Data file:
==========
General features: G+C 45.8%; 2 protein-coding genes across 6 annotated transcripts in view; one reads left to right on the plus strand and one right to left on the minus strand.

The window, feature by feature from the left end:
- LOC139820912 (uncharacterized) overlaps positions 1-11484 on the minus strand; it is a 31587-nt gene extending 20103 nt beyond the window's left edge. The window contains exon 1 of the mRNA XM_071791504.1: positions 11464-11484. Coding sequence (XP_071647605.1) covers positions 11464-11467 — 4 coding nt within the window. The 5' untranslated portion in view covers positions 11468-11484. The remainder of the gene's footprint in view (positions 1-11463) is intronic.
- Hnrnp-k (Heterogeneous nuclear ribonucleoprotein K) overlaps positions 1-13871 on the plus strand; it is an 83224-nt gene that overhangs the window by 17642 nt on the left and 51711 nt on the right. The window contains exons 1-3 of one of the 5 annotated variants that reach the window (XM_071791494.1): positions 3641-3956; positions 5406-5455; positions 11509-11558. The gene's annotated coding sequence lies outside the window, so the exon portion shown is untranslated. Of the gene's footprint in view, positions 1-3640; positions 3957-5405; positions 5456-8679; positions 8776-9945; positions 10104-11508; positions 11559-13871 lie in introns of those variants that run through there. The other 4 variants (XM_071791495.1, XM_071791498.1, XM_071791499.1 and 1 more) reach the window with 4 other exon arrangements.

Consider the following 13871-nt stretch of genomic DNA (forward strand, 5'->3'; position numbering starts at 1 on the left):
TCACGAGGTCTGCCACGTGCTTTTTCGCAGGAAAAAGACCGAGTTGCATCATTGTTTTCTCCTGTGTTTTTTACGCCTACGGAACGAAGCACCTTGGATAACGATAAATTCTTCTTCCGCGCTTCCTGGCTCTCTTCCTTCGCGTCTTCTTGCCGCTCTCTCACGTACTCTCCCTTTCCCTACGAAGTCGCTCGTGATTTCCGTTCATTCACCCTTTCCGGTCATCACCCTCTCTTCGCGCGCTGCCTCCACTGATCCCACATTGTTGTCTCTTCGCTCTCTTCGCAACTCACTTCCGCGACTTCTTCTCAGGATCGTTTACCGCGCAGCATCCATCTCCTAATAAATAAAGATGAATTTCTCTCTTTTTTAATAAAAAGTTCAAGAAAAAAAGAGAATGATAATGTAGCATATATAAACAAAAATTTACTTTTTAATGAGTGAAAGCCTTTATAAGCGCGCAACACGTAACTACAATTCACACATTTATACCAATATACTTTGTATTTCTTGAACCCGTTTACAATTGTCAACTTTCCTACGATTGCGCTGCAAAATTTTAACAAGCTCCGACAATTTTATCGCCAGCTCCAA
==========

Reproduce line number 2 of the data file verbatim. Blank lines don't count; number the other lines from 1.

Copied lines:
The window, feature by feature from the left end: